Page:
Private View: James Lowther, the chairman at M&C Saatchi

Here's something to appeal to ad folk everywhere. Two for the price of one. Two Private Views for the price of one. Not from two people (I'm not sharing my Campaign Champagne with anybody). But from those two voices within me and everyone else in the business that are so often bickering with each other. The cool, logical voice of the left brain. And the creative, emotional and, occasionally, downright contrary right brain. Some ads speak to one side and some to the other. The very best speak to both.

Let us eavesdrop.

BT. Right brain: "Dave is a rabbit ... Morag is a GTi convertible ... wild headlines, man ... especially because Morag is a cow. It's crazee but I lurve it ... not quite sure what it is ... there's something about BT at the bottom. Help me out here, lefty." Left brain: "Er ... right ... well, Dave is a rabbit because he's dreaming about being a rabbit because he's so relaxed because BT communications are helping make his business successful and profitable. Morag is a GTi because ... well, I haven't quite finished that one ... can I call you back?"

Go Ahead. Left brain: "It's called Go Ahead, because it's a snack that's healthy, so you can eat it any time without feeling guilty ... and that's what the pictures show. Very clear and sensible ... it'll probably sell like hot cakes (healthy ones, natch). What do you think, right brain? Right brain? Wake up, you lazy sod."

COI Electoral Commission. Left brain: "Nice thinking here. A typical non-voter, who 'doesn't do politics', finds he can't talk about anything, even the closing time of the pub, because everything is actually about politics. Good insight. Neat endline. 'If you don't do politics, there's not much you do do. It gets my vote.'" Right brain: "Could the animated characters be a bit more ... you know ..."

Baileys. Right brain: "Now this is more my style ... great globs of Baileys, floating around in a weightless bar, with guys and gals gobbing for it ... wild ... well shot, good track ... I miss the sexy campaign but this makes me want to drink the stuff ... and believe me, that takes something." Left brain: "What's the connection with the 'Infectious' endline?" Right brain: "Wake up and smell the coffee liqueur, lefty."

118 118. Right brain: "It's wacky. It's wonderful. And it's definitely not Dave Bedford (according to my friend Perry Mason). Now it's Starsky & Hutch meets Jason King meets some weirdos in plastic boiler suits. Love it to death. And lefty, I do remember the number, OK?" Left brain: "It took a while for me to get the point that you can get more than one number at a time, but once I did ... God, I feel free ... I want to run naked through the long steppe grass ... I must tell my therapist ... hang on, I've forgotten his number."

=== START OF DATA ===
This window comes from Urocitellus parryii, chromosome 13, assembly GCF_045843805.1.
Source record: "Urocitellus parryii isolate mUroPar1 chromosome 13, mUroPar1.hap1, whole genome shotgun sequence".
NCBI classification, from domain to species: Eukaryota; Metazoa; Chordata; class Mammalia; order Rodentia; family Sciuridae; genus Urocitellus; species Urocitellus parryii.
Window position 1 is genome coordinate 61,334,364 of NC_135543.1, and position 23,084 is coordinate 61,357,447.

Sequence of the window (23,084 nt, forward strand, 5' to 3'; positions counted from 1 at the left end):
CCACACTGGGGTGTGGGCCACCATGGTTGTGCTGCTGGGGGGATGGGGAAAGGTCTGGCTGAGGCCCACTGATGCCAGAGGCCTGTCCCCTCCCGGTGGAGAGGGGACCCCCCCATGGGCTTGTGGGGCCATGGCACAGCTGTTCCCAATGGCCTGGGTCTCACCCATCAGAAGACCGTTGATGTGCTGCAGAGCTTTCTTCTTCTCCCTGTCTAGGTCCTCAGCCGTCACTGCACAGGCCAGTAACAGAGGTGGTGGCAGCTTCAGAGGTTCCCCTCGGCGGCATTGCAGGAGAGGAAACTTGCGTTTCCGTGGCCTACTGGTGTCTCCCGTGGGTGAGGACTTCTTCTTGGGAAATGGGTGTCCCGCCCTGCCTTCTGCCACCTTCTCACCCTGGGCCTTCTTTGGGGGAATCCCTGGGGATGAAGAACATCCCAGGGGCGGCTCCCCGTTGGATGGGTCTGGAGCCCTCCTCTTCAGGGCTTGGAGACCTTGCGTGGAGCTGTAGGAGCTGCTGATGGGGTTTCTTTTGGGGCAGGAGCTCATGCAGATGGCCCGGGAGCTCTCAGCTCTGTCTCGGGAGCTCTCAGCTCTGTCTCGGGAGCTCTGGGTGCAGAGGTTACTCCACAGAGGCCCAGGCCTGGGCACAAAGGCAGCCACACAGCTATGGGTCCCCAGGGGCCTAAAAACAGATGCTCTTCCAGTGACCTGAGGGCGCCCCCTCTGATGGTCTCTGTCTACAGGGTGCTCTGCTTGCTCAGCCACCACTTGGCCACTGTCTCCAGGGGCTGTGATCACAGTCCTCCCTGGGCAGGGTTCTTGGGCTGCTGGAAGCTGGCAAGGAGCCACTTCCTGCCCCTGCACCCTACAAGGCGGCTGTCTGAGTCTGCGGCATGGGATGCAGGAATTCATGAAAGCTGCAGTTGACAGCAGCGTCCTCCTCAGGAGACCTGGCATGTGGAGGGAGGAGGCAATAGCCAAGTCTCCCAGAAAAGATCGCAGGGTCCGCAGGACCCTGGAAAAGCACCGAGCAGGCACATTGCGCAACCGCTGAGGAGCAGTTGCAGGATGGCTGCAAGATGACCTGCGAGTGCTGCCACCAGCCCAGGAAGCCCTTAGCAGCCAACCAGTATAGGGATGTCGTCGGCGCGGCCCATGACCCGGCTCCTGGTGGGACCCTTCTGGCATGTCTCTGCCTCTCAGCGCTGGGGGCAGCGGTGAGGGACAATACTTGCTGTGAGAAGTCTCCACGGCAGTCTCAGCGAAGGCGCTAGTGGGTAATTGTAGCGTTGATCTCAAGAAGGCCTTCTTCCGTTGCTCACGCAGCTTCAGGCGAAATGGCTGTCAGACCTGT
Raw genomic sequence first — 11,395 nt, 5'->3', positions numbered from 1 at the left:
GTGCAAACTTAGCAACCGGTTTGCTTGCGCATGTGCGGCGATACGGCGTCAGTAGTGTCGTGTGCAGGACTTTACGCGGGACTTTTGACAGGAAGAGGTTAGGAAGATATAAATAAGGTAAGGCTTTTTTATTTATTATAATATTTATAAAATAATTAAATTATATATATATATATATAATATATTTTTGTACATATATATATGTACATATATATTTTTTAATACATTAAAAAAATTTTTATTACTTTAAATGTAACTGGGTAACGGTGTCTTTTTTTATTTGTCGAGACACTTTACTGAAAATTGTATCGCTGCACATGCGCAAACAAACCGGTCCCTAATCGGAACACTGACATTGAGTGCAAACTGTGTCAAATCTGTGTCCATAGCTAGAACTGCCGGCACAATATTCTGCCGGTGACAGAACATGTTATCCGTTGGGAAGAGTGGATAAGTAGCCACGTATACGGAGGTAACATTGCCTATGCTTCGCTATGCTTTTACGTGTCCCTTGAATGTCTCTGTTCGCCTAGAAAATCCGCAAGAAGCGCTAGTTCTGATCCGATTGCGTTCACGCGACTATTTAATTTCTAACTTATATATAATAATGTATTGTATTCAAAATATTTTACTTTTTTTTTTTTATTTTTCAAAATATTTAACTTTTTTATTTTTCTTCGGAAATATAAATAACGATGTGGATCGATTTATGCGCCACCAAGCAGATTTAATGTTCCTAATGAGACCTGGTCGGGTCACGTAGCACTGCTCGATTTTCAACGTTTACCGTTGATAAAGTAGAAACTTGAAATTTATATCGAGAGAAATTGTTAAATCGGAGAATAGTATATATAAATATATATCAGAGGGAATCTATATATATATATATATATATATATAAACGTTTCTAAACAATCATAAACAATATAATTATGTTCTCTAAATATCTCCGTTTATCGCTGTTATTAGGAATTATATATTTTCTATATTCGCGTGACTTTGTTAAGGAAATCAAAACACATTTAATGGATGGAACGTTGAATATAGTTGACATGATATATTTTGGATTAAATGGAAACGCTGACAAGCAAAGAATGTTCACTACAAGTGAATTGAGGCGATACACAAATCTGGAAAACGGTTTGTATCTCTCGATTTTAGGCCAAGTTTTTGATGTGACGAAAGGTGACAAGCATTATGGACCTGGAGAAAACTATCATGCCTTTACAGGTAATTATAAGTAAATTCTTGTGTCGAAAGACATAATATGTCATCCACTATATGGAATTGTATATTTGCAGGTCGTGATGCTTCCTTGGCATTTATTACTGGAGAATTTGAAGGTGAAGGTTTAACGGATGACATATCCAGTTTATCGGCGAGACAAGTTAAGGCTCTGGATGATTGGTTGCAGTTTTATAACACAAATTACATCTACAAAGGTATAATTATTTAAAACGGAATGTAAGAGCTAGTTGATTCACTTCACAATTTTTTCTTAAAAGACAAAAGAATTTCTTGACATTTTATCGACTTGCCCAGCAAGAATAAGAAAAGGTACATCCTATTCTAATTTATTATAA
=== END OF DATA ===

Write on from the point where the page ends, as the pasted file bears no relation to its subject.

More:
Volkswagen Golf. Left brain: "The VW Golf is 30 years old, so we take a 30-year time trip through the evolution of the car and the hairlines, hemlines and waistlines of the people involved in its creation. Faultless logic. Makes one think the car is improved by its provenance. But not hidebound by it." Right brain: "Beautifully shot. Great pace. Great soundtrack. Great editing. Love it to death. And wasn't that Dave Bedford in one of the shots ( 'No' - Perry Mason)?"

So there we have it - the left brain's up for the Electoral Commission. The right brain's gobbing over Baileys. But they both agree VW and 118 118 are the winners.

That result is a two-brainer.

THE NUMBER 118 118

Project: Second call

Client: Alex Lewis, marketing director

Brief: Communicate the service benefits of 118 118, such as unlimited

numbers, nearest category search and cinema listings

Agency: WCRS

Writer: Dan Fisher

Art director: Mark Nicolson

Director: Jim Hosking

Production company: Partizan

Exposure: National TV

BT

Project: BT global services

Client: Danny Garrey, director of marketing

Brief: Get BT recognised as a major international player in the ICT

market

Agency: Fallon

Writer: Mike Sutherland

Art director: Antony Nelson

Typographer: James Townsend

Photographers: Jenny Gage and Tom Betterton

Exposure: National posters and print

VOLKSWAGEN

Project: Golf - a day in the life

Client: Catherine Woolfe, communications manager, small cars

Brief: Communicate that the new VW Golf has arrived and is a result of

30 years of development and evolution

Agency: DDB London

Writer: Patrick McClelland

Art director: Grant Parker

Director: Chris Palmer

Production company: Gorgeous

Exposure: National and satellite TV and cinema

ELECTORAL COMMISSION/COI COMMUNICATIONS

Project: Elections 10 June 2004

Client: Becky Lloyd, campaigns manager

Brief: Re-engage people in politics by showing its relevance to their

lives

Agency: St Luke's

Writer: Alistair Campbell

Art director: Suzanne Hails

Director: Suzanne Deakin

Production company: Slinky

Exposure: National TV

BAILEYS

Project: Float

Client: Anita Robinson, global communications director

Brief: Show that as well as being an intimate, private drink, Baileys is

popular enough to drink in more social, public moments

Agency: Bartle Bogle Hegarty

Writer: Jason Bolton

Art director: Per Kvalaag

Director: Bruno Aveillan

Production company: Quad

Exposure: International TV

MCVITIE'S

Project: Go Ahead

Client: George Wheen, marketing general manager

Brief: Relaunch the brand as the everyday healthier choice of snacks in

the "better for you" market

Agency: Publicis

Writer: Paul Campion

Art director: Tony Smith

Typographer: Paul Beer

Photographer: Nick Meek

Exposure: Women's magazines and weekend supplements

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1 Job description: Digital marketing executive

Digital marketing executives oversee the online marketing strategy for their organisation. They plan and execute digital (including email) marketing campaigns and design, maintain and supply content for the organisation's website(s).